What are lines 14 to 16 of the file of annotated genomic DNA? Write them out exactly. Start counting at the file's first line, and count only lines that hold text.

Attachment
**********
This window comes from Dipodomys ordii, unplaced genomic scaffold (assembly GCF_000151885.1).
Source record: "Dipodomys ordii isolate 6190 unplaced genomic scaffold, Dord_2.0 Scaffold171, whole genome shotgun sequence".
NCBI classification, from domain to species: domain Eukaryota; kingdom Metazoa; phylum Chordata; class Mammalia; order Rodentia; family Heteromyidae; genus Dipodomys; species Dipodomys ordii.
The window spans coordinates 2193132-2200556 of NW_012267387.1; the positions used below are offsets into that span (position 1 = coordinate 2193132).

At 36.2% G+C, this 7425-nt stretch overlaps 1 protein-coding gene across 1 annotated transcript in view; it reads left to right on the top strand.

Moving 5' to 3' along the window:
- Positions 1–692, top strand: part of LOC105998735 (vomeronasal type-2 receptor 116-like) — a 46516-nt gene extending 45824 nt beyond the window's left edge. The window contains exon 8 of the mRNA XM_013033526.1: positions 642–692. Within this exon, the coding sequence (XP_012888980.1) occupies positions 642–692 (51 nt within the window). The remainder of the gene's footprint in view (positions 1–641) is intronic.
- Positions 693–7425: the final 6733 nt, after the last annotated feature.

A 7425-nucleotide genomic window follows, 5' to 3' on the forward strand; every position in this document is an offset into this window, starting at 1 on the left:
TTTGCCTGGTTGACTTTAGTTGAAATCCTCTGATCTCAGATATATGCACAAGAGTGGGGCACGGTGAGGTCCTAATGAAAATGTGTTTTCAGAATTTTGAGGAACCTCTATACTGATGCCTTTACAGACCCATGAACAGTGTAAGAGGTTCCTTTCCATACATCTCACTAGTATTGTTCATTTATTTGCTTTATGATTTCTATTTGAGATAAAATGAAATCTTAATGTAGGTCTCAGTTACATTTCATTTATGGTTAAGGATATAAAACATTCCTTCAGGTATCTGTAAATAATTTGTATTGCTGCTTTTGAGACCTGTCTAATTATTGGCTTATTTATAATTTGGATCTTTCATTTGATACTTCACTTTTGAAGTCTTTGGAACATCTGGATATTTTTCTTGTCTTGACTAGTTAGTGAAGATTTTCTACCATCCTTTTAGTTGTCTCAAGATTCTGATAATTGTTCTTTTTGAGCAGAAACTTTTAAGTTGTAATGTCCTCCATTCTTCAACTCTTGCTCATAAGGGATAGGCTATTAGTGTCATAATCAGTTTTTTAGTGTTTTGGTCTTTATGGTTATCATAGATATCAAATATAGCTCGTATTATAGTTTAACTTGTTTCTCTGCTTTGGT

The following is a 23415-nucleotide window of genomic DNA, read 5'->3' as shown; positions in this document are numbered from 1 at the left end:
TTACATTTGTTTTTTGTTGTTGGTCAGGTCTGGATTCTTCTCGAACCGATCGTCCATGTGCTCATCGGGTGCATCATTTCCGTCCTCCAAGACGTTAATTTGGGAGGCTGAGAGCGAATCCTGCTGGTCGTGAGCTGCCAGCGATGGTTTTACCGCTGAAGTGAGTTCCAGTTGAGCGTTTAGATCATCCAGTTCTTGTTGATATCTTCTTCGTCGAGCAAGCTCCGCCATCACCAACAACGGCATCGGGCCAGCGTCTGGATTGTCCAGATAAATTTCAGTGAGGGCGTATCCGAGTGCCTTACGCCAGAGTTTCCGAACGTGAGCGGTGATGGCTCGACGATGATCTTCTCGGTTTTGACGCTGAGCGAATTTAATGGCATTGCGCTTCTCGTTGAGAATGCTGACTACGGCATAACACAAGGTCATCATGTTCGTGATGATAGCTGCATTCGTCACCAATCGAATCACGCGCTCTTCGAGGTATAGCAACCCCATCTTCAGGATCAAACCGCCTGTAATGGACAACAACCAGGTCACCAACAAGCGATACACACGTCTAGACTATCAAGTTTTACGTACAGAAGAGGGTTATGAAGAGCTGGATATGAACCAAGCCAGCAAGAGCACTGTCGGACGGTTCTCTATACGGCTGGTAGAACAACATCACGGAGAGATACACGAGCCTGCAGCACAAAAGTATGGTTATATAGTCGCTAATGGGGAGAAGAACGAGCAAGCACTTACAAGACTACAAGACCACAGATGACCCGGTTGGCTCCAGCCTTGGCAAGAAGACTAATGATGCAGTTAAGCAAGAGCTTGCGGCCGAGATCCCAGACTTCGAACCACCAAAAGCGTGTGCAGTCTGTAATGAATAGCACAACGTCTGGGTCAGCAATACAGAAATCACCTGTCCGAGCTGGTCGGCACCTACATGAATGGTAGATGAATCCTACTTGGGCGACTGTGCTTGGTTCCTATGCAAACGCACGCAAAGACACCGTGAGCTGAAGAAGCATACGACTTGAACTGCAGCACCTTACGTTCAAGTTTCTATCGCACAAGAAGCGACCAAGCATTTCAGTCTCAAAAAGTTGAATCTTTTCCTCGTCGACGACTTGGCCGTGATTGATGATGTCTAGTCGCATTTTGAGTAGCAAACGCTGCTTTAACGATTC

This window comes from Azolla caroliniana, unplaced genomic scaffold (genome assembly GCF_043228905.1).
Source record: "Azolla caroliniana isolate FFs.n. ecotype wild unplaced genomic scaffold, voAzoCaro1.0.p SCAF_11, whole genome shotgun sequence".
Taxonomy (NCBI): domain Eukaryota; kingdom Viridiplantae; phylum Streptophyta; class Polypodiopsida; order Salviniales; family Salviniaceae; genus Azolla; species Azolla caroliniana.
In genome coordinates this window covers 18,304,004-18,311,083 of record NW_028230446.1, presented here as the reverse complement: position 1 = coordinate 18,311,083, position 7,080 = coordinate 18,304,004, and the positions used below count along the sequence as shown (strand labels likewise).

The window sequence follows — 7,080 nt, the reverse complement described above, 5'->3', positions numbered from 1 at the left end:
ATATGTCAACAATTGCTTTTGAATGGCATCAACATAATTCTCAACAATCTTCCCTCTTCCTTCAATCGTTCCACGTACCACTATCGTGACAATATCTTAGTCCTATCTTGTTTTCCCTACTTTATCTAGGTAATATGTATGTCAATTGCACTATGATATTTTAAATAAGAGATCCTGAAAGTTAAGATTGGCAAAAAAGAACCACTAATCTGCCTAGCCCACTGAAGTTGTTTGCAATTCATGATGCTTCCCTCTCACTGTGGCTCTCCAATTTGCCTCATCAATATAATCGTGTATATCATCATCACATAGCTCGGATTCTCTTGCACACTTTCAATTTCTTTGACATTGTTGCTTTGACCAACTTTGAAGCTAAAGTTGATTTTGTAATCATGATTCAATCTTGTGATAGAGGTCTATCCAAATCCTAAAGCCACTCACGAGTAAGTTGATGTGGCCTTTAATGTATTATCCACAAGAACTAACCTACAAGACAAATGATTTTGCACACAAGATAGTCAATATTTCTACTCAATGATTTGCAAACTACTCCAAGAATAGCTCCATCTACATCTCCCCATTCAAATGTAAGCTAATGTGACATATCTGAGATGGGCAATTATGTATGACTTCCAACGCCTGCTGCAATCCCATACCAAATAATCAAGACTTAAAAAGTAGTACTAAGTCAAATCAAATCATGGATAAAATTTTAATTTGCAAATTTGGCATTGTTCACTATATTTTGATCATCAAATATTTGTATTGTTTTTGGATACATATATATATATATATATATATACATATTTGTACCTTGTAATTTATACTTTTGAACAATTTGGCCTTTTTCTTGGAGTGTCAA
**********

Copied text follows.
Source record: "Azolla caroliniana isolate FFs.n. ecotype wild unplaced genomic scaffold, voAzoCaro1.0.p SCAF_11, whole genome shotgun sequence".
Taxonomy (NCBI): domain Eukaryota; kingdom Viridiplantae; phylum Streptophyta; class Polypodiopsida; order Salviniales; family Salviniaceae; genus Azolla; species Azolla caroliniana.
In genome coordinates this window covers 18,304,004-18,311,083 of record NW_028230446.1, presented here as the reverse complement: position 1 = coordinate 18,311,083, position 7,080 = coordinate 18,304,004, and the positions used below count along the sequence as shown (strand labels likewise).